Asia’s Indigenous Peoples Ramp Up their Engagement with UN Mechanisms and Procedures

Siem Reap, Cambodia. Indigenous peoples in Asia formulated their advocacy action plan for more organized and sustained engagements with UN mechanisms and on the ASEAN platform. Common statements and reports were agreed upon and tasks were assigned to those attending the 2015 sessions of the UN Permanent Forum on Indigenous Issues (UNPFII), the Expert Mechanism on the Rights of Indigenous Peoples [EMRIP], and the Forum on Business and Human Rights. These were the results, among others, of the annual Asia Preparatory Meeting on UN Mechanisms and Procedures Relating to Indigenous Peoples organized by the Asia Indigenous Peoples Pact and hosted by the Cambodia Indigenous Peoples Alliance.

Forty delegates from 12 countries from 28 indigenous peoples in Asia gathered this year at Siem Reap from March 13–16 for this annual regional meeting. It was attended by the United Nations [UN] Special Rapporteur on the Rights of Indigenous Peoples Ms. Victoria Tauli Corpuz and Ms. Joan Carling, expert member of the UN Permanent Forum on Indigenous Issues. This year’s gathering was participated in by indigenous peoples’ human rights defenders [IPHRDs] who shared their experiences and young IPHRDs eager to learn about international advocacy work.

The participants discussed the commitments of governments in the World Conference on Indigenous Peoples, particularly on the formulation of national action plans, and UN System-Wide Action Plan for engagement with states and UN agencies. This year’s EMRIP session in July is also important in relation to the review of the mandate of this mechanism. All the participants committed to contribute to the advocacy plan by sending reports, cases and other relevant information.

The introduction of the monitoring framework and tools for the implementation of the UNDRIP and the practical exercise were found to be helpful to gain insight into their functions. “The framework clearly shows the links of the UNDRIP to existing human rights instruments as it applies to indigenous peoples based on their specific circumstances. There is no reason that our governments should refuse to implement the UNDRIP,” commented first-time participant Paramananda Chayengi, President of the Mishing Ba:ne Kebang of Assam, India.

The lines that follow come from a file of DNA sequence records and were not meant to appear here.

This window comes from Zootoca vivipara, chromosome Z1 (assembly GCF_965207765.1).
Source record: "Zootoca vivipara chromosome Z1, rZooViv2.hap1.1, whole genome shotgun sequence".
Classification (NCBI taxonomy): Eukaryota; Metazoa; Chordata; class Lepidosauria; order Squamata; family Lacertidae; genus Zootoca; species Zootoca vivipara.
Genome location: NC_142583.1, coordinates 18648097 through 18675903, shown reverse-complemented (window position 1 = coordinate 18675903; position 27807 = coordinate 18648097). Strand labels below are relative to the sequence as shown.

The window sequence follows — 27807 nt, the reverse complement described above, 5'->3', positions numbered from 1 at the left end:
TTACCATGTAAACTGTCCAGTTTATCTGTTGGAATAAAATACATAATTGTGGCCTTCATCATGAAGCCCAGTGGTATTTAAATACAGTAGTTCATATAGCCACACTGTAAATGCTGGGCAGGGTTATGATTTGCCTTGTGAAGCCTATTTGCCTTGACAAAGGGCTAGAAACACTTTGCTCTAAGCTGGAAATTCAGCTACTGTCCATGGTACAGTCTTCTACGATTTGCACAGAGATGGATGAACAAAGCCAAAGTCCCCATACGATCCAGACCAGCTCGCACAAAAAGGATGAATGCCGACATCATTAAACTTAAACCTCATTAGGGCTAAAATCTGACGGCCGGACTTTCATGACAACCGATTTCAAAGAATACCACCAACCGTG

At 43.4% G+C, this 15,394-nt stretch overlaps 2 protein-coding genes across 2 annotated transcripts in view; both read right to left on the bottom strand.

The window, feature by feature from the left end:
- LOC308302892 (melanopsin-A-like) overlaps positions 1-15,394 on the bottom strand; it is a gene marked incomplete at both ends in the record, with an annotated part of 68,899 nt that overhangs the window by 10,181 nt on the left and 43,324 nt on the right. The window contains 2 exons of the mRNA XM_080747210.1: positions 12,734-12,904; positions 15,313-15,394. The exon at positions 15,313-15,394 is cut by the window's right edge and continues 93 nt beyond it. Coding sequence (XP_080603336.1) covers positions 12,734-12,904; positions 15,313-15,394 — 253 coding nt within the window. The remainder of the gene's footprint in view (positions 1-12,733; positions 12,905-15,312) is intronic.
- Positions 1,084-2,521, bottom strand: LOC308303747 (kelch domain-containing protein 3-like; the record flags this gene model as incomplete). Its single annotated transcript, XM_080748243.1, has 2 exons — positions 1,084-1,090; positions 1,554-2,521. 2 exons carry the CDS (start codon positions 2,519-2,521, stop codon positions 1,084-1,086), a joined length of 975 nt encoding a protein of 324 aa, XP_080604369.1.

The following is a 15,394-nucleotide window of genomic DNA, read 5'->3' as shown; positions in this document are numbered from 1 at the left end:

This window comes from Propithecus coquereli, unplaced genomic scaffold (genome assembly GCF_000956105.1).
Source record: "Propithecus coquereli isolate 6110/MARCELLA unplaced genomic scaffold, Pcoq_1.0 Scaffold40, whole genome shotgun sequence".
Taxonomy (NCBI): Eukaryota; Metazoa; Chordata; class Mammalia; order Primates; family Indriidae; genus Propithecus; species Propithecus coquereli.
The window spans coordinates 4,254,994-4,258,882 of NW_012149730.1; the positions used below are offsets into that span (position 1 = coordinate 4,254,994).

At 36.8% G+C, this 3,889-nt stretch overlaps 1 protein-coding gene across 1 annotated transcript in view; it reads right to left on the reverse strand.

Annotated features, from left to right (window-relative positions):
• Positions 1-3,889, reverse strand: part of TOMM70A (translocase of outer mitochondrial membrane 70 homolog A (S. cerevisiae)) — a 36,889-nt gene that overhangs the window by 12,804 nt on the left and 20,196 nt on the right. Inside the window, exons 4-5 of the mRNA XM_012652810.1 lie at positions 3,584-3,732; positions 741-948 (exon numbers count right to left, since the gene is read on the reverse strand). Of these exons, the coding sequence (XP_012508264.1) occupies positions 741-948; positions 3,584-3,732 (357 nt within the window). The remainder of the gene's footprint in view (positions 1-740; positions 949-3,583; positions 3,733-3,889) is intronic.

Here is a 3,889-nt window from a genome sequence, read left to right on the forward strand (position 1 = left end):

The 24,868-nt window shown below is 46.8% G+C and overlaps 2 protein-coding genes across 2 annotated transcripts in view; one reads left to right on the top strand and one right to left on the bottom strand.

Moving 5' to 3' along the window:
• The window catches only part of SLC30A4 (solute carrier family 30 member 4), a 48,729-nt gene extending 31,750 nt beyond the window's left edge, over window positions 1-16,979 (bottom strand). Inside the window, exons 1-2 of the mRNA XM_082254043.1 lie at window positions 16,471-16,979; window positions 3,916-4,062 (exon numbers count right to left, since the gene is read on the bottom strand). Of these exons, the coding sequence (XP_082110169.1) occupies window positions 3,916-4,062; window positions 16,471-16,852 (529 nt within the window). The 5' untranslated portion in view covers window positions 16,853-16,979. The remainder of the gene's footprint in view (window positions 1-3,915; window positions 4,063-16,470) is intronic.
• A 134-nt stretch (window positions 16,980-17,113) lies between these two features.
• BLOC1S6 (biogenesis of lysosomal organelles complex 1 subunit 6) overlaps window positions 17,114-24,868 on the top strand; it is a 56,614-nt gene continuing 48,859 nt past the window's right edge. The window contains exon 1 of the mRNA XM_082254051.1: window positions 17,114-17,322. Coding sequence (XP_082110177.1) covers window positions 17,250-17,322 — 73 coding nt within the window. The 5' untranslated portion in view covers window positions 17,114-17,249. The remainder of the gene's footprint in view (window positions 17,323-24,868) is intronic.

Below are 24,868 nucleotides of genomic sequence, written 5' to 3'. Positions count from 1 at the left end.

Engagement with the ASEAN this year during the ASEAN Peoples Forum to be held in April 2015 in Kuala Lumpur, Malaysia will focus on presenting the results of the country studies on ASEAN and how governments can implement their commitments to the Outcome Document.

The Kui indigenous peoples of Siem Reap called on their spirits and ancestors to ensure a fruitful discussion during the meeting. The Kui community of Prame Commune in Preah Vihear Province also hosted the participants in their community as a way of building solidarity with other indigenous peoples who are also struggling like them to defend their ancestral lands.

“The UN mechanisms and procedures are only one arena where we can seek redress. The more important action is our unity and solidarity in defending our rights, learning from each other, and strengthening our communities and building alliances with others so that we can make our governments accountable to their obligations to respect, protect and fulfill our rights,” reminded Joan Carling.


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